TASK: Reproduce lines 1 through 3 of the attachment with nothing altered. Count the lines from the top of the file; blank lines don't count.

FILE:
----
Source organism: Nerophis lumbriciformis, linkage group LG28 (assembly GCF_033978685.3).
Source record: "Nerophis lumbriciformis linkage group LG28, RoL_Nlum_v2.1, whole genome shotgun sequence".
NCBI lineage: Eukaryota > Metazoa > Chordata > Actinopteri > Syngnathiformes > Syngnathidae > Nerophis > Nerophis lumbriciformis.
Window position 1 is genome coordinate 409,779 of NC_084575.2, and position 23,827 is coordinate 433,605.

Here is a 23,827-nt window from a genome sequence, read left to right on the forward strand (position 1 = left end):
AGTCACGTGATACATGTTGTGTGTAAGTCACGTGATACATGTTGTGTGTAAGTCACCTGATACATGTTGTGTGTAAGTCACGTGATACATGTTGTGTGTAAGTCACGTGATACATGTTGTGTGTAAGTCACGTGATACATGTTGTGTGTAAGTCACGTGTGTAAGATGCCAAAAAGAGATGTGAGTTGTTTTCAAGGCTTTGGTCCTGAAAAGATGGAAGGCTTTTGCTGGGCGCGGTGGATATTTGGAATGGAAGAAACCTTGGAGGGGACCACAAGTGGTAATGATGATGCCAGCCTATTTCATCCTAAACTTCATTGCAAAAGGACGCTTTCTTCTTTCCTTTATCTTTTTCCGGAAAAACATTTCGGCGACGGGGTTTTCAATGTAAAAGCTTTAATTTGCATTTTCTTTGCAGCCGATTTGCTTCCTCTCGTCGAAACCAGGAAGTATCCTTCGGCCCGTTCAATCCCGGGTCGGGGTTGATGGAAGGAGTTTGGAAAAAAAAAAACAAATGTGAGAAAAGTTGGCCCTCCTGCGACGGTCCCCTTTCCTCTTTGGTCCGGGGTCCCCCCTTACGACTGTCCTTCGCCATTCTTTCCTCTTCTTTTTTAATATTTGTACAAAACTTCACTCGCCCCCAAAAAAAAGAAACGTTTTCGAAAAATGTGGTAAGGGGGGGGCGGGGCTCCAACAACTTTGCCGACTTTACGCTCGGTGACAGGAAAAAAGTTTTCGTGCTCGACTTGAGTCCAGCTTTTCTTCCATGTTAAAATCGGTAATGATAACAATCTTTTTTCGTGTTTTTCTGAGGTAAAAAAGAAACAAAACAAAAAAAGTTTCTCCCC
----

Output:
Source organism: Nerophis lumbriciformis, linkage group LG28 (assembly GCF_033978685.3).
Source record: "Nerophis lumbriciformis linkage group LG28, RoL_Nlum_v2.1, whole genome shotgun sequence".
NCBI lineage: Eukaryota > Metazoa > Chordata > Actinopteri > Syngnathiformes > Syngnathidae > Nerophis > Nerophis lumbriciformis.